That it why I now use notepad first. I cannot waste a good train of thought. Haha

              Comment


              • #22
                Re: Two broad questions and an introduction.

                I didn't post anything inflammatory. What I posted were the results of the search that Redleg suggested I do. Here's the short version: they don't support his claims, and CJ is still one of the worst possible majors.
                Last edited by Jersey Dirtbag; January 22nd, 2013, 10:39 AM.

                Comment


                • #23
                  Re: Two broad questions and an introduction.

                  Originally posted by Chief Kemosabe View Post
                  Just like my advice on MOS, I can say, "well pick one that has a marketable equal to the civilian sector", compared to dissuading those that want to go into the combat arms. Many go into those jobs regardless, because that is what they feel will bring them honor and happiness.

                  Same with college studies. If someone wants to go into a major that is not so lucrative after college then so be it. If there was no demand in those majors and courses, the school will remove them such as what happened to me in UMUC-Europe. The master's MIS program (yes, that relates to IT) was losing its appeal and less students were taking it, causing less classes to be offered. I was told/suggested by my adviser that it may put a dent in my graduation timeline and that I should transfer to the MS-IT program in which I did. In doing that, two classes were not transferable and now I am graduating this year instead of last (which it still increased my time for a master's).

                  Now with my years in law enforcement as a Border Patrol Agent and MP (NYPD was calling me to get in their academy class in 2003), I did not have that academic background in criminal justice but I do not knock it. If the OP wants the pursue it; so be it. I rather have him become a lawyer ; even many with law degrees do not pursue a career in law.
                  Going to a good school, majoring in the right field, and completing valuable internships is a more important determinant in future economic success than having any particular entry-level MOS. The rationale behind choosing combat arms is that you already have the former squared away and you want the leadership experience that is afforded in a combat arms branch.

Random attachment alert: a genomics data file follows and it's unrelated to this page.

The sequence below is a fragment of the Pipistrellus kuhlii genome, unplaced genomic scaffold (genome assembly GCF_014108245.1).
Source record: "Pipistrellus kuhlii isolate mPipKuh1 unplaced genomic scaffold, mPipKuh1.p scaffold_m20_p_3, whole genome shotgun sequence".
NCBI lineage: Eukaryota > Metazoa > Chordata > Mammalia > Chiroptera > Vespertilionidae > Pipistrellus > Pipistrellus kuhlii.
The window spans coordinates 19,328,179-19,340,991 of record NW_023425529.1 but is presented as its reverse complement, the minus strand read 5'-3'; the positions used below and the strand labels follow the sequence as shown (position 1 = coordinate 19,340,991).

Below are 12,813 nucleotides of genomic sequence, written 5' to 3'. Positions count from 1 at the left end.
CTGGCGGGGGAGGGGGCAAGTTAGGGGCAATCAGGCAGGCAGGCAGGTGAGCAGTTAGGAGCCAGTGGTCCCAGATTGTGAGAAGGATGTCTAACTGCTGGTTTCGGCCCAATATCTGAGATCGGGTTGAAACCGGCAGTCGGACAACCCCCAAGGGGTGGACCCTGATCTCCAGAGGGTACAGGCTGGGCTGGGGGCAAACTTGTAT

The second part is not necessarily true. In the end, it's about profit. Engineering grad school is not as profitable as law school for the institution. With engineering grad school, there comes infrastructure costs such as labs. The expenditures per graduate student is much higher than law school. Law schools do not have much more facility costs other than large lecture halls. Even if they had a 25% enrollment decrease, they still may be more profitable than an engineering grad school because their costs are so low relative to engineering. Thus, they will continue to deceive prospective students into enrolling in their substandard programs.
                  Last edited by Polo08816; January 22nd, 2013, 10:49 AM.

                  Comment


                  • #24
                    Re: Two broad questions and an introduction.

                    Ive come to learn that if you just hit "reply to thread" and opposed to replying with quotes the posts will go right through. For whatever reason the reply with quotes triggers the snag.

                    Comment


                    • #25
                      Re: Two broad questions and an introduction.

                      Originally posted by ParalegalNCO1 View Post
                      Ive come to learn that if you just hit "reply to thread" and opposed to replying with quotes the posts will go right through. For whatever reason the reply with quotes triggers the snag.
                      Still doesn't explain how our posts were deleted out of the queue to be moderated. Big brother is at work on this forum. Truth hurts (even when it's completely non-hostile).

                      Comment


                      • #26
                        Re: Two broad questions and an introduction.